Try one and you will see.
     
  9. TFIT

    TFIT Member

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    I do like the M&P. I had the 9mm and the .45, and really liked them both. But they just don't fit my hand quite as well as the Glock Gen 4s. As soon as I can get another G17, I'm going to. Now don't get me wrong, I'd go into combat with either the M&P or the Glock, but if I had a choice I'd go with the G17 everytime. Now I should also clarify that the 1911 I purchased was one of the reproduction GI 1911-A1 models by Springfield Amory. It is as close to one of the originals as you can buy today. It feels great in my hand, and I cannot wait to unleash it on the range. I also have to say I am really liking the Steyr C9-A1! What a great feeling gun, and it was as smooth as the Glock 19 Gen 4. No kidding! Try one just to see how they shoot if nothing else. :)
     
  10. TFIT

    TFIT Member

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    Hey Chief! I'm a Navy guy myself. Did 12 yrs active duty, and in the reserves now. I agree with you, there is no "best". It depends on what you're facing as you said. For me, I think the 9MM is best for most situations today, especially given the advances made in ammunition technology. I really like the new Hornady Critical Duty. I also like Speer Gold Dot, which is what I'm told most police officers use today. My cousin is a cop, and that's what he uses. Also, my Chief is a LT Deputy Sheriff, and I believe he uses the same in his newly issued G21 .45. He really doesn't like the G21 b/c it is such a huge handful, but he deals with it. They previously used the .40 Glock either 22/23. He really liked the .40, but in my trials I have just come to get away from it. It is such a snappy round in my hands, and I'm more accurate with the 9MM and the .45. I carry the 9MM and keep the .45 for my general purpose home defense gun. Push comes to shove, I may switch it up a little, but I spend a lot of time at the range and dry fire exercies. Thanks for your input, Chief! What's the old saying...when all else fails, do what the Chief said first. ;-) Have a great day, Chief!
     
  11. TFIT

    TFIT Member

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    Actually, I was just told the British Armed Forces just purchased several thousand G17s to replace their current issue sidearm. I know the HKs are great guns loved by many, but they are just not for me. Too bulky for me. I like Sig, but have recently given place to the new Gen 4 Glocks. I really, really like the new trigger system on this model, and I have proven to be very proficient with one in my hands. I had the SOCOM MK23 but got rid of it b/c it was just too darn big for any good use. It was accurate and was fairly smooth, but just too dang big! LOL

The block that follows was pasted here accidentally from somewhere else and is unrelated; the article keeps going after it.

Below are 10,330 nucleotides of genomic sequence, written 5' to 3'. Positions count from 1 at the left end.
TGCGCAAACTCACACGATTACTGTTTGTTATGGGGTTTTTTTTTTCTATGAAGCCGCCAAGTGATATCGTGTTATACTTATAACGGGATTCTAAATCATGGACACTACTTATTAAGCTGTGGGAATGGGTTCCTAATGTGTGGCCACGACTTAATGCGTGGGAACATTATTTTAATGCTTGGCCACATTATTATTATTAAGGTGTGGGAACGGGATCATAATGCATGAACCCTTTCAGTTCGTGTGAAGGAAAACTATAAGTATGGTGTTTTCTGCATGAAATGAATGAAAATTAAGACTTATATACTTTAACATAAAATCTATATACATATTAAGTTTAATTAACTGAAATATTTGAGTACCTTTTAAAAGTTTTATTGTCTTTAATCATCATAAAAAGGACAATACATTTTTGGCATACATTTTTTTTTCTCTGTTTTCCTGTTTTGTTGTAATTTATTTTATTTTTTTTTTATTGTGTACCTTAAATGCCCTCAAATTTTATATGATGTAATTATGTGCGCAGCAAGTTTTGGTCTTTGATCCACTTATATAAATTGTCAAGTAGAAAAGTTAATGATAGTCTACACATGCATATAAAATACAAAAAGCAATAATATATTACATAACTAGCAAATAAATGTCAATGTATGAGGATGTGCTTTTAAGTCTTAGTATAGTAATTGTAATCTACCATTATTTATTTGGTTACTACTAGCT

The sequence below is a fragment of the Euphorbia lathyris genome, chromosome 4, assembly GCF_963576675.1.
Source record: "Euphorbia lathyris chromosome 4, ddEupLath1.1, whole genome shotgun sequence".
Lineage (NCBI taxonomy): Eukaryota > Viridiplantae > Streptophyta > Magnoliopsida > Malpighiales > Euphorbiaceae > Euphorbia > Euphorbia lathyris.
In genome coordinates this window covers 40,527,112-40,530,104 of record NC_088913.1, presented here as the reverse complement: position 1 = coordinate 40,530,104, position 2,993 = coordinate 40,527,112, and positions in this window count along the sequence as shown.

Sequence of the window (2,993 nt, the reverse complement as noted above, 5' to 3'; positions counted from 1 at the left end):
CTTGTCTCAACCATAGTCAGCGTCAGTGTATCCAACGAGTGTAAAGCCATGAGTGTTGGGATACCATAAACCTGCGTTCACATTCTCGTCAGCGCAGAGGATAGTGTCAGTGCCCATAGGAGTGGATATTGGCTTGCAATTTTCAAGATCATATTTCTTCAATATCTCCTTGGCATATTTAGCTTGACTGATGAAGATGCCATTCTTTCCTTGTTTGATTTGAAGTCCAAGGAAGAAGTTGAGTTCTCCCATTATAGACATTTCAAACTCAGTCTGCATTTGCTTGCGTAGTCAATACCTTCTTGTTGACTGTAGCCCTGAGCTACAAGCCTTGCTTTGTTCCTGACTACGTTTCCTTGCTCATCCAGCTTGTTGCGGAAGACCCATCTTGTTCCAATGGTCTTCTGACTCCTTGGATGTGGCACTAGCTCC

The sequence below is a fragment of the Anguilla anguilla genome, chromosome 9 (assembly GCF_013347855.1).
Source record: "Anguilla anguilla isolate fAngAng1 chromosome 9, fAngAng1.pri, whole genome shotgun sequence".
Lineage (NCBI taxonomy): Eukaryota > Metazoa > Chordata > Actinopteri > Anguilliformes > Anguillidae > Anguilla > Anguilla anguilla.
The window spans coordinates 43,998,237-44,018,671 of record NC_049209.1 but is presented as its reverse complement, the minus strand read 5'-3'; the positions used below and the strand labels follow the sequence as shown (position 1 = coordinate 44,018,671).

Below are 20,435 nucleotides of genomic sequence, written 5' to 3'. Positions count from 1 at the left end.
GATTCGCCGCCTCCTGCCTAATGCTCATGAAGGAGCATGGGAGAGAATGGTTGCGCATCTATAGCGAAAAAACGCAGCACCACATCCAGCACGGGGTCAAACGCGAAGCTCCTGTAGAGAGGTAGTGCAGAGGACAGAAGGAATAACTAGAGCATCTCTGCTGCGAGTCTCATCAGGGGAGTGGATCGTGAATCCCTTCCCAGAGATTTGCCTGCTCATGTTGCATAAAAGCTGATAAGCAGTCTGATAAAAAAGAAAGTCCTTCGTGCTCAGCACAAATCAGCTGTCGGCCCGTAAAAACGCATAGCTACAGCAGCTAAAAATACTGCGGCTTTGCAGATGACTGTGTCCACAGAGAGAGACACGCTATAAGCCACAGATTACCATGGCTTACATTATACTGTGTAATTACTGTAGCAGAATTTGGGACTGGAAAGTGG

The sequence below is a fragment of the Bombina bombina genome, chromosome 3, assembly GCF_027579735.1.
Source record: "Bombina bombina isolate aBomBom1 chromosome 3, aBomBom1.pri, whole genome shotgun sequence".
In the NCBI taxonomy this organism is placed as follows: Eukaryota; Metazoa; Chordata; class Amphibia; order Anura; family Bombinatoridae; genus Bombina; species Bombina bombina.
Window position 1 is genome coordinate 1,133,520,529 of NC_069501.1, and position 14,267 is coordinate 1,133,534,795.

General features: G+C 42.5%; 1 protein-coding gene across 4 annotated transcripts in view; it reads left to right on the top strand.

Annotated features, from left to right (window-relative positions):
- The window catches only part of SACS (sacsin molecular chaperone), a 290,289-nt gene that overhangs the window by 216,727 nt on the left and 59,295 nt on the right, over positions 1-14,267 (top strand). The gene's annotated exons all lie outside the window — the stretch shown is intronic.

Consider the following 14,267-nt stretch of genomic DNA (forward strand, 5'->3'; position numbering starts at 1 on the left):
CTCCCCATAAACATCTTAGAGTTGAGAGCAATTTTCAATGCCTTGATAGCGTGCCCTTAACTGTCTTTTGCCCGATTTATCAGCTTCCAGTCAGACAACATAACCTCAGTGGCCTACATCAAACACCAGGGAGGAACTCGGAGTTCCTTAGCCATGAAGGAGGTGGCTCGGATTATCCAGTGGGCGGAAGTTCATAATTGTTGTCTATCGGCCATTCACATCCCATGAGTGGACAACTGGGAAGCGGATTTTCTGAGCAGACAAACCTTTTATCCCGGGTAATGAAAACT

I've settled on the Glock Gen4 G17 and/or 19. The only reason I have the Steyr now is b/c no Gen 4s are available at the moment due to mass hysteria over the gun control freaks. But you can bet as soon as they hit the store again, I'm going to have one. Thanks for your input! :)
     
  12. TFIT

    TFIT Member

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    I have to say that as far as pure feel, nothing beats the 1911. At least for me. The ONLY thing I hold against the 1911 is capacity. Still, they are quite proven platforms for combat. I also like the BHP. Great guns! I guess I have gone through a number of guns over the last several months in the endeavor to decide on my "primary". I've worked with the M&P 9 and .45, Glock Gen4 17, 19, 22, 27, Sig P220, P226 (9MM & .40), P229, FNS 9, BHP, Colt 1911, as well as the SOCOM MK23 (actually this was more of a novalty purchase), and as I've said, the Glock Gen4 G17 is mine, followed closely by the G19. One of the major deciding factors, believe it or not, is the new trigger system. The Glock Gen4 has a new trigger system that allows for quicker reset, and I can put a lot of bullets down range in very short order. I've also become very proficient at this. I noticed after working with the new Gen4 17, I've gotten so used to that trigger pull that when shooting Sig P226 MK25, I pull the trigger too fast for the Sigs to have time to reset, and I start misfiring as a result. You know how you lunge when the gun doesn't fire when you pull the trigger? LOL! It took me a minute to figure out that I was so accustomed to the trigger reset of the Glock Gen4 that I wasn't allowing the Sigs enough time to reset before I was trying to pull the trigger again. It actually became a recurring problem for me, which really hurt my feelings b/c I LOVE LOVE LOVE the Sig P226. But as the result, I compared the two (P226 vs G17) at the range, and the only logical answer was to switch to the G17. I'm just very smooth with it, and now I'm too jerky with the P226. Of all the weapons I've worked with, the G17 just feels more like an extention of my hand than any other model, although I will say the Steyr has impressed me. I also love the capacity of the Glocks (recognizing several have similar capacity-just not quite as comforable as the G17/19 to me) and their proven reliability and durability is second to none. I know I can pull this tool and go to work. I don't have to fool with thumb safeties or DA/SA conversions. I don't have to worry about accidental discharges (just keep your finger off the trigger until you're ready to shoot) and I love its low profile signature. At the end of it all, Glock Gen4 G17 just works for me. :)